In part one of this story about Michael and Pam investigating a refinance with Woo Who, we uncovered how the bank Loan Officer was not willing to provide a copy of the Federal Truth in Lending to Michael and Pam. It was not until after Michael insisted that it was his right to receive this document, that it appeared disclosing a prepayment penalty that he was not informed of.
The story gets better. As I mentioned, Michael and Pam’s existing adjustable rate mortgage is scheduled to adjust this June. I reviewed the Note with Michael showing him that the index his mortgage rate is tied to is the Monthly Treasury Average (MTA). The Monthly Treasury Average is just that: a 12 month average of the monthly average yields of the US Treasury securities. The 12 month average is determined by adding together the Monthly Yields for the most recently available twelve months and dividing by 12. As it is based on a 12 month average, the rate does not move drastically. This could act as a benefit when rates are moving upwards and is less beneficially when rates are dropping. Here is the 411 on Michael and Pam’s current loan:
- 5/1 Adjustable Rate Mortgage current rate 5.125%. Principal and interest payment of $1154.31.
- 1st adjustment on June 1, 2008. Adjusting annually thereafter.
- Index: Monthly Treasury Average – projected value on June 2008: 2.948%
- Margin: 2.600%
- Lifetime Cap: 11.950%
Based on this information, their new rate is estimated at 5.548%. The new rate is rounded up to the nearest 0.125% = 5.625%. The new mortgage would reamortize at their balance at that time (estimated at $196,000) based on the remaining term providing Michael and Pam a principal and interest payment of $1218.29. This is without refinancing–no closing costs–no loan approval. Simple.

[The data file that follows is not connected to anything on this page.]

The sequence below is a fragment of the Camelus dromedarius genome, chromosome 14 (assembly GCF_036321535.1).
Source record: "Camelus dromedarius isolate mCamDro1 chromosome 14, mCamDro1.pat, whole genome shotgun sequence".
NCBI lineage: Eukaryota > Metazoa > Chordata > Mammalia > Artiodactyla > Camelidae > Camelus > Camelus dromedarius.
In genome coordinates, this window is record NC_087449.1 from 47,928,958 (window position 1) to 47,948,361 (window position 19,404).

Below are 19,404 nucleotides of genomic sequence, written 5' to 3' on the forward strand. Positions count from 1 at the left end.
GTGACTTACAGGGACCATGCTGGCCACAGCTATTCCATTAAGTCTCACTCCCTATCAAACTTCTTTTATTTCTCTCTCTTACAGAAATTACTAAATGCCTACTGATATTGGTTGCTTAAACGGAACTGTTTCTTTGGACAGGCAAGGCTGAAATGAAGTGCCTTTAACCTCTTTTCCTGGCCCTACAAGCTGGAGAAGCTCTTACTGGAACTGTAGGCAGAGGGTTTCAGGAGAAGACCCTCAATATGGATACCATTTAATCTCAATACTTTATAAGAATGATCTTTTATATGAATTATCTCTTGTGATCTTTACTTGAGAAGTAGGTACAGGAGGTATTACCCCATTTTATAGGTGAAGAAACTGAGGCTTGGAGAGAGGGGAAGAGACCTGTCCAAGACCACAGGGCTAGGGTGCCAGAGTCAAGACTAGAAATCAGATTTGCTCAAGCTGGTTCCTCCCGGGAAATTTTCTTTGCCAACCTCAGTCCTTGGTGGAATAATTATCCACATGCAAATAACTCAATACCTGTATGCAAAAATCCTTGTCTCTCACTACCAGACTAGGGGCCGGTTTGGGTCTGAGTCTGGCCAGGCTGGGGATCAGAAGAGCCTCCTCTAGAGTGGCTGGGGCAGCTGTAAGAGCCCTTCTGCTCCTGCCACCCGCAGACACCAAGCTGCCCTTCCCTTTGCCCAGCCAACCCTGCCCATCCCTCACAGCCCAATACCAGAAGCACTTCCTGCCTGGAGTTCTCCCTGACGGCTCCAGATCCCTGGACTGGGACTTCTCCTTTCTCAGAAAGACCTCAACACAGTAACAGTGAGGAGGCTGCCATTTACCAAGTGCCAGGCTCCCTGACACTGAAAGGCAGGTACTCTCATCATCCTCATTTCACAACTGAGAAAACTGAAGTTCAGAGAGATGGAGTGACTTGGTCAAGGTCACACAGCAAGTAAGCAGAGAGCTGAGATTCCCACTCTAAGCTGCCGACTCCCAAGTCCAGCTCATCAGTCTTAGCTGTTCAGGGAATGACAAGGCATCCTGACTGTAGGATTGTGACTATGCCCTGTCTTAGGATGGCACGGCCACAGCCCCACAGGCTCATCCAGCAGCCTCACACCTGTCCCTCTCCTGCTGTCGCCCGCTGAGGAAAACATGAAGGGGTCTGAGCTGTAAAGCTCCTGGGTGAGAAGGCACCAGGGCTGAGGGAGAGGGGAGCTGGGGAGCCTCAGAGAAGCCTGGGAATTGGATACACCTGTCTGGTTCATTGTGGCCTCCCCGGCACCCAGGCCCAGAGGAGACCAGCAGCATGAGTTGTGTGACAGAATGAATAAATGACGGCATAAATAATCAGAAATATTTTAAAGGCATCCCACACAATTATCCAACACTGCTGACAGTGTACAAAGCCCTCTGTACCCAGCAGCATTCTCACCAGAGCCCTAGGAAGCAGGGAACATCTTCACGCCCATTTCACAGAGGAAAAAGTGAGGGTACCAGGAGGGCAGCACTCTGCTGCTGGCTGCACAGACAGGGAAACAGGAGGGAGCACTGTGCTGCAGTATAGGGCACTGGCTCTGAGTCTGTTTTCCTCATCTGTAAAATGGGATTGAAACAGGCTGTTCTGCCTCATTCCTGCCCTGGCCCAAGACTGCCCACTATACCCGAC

Woo Whoo’s proposal is a 5/1 ARM with a prepayment penalty at 5.375% with a principal and interest payment of $1108.74 and closing costs of $2283.74 (not calculating how many years and what the penalty is for the prepay).
When Michael and Pam understood their options, they elected to stick it through with their existing ARM. Their rate should drop lower when it adjusts again next June. Michael was puzzled (to put it mildly) as to why the representative from Woo Whoo Bank didn’t explain this to them. Especially since the loan that would be refinanced was with Woo Whoo.
It’s painfully simple. The Loan Originator would not be paid for giving free advice. It’s real easy for LO’s and mortgage companies to target those with adjustable rate mortgages and plant fear of the adjustment. Or perhaps the Whoo Who Loan Originator didn’t even consider how Michael and Pam would fair not refinancing.
This is why it’s so important to review your mortgage Note and understand how and when it adjusts (if you have an ARM). If it all seems like too much to figure out, contact your Mortgage Professional to help you. If your loan originator is neglecting you (perhaps they’ve left the industry or do not care for clients after the transaction is closed), I’m happy to adopt your Washington State mortgage…no refinance required.
It’s all about understanding all of your options and sometimes, that option is: do nothing.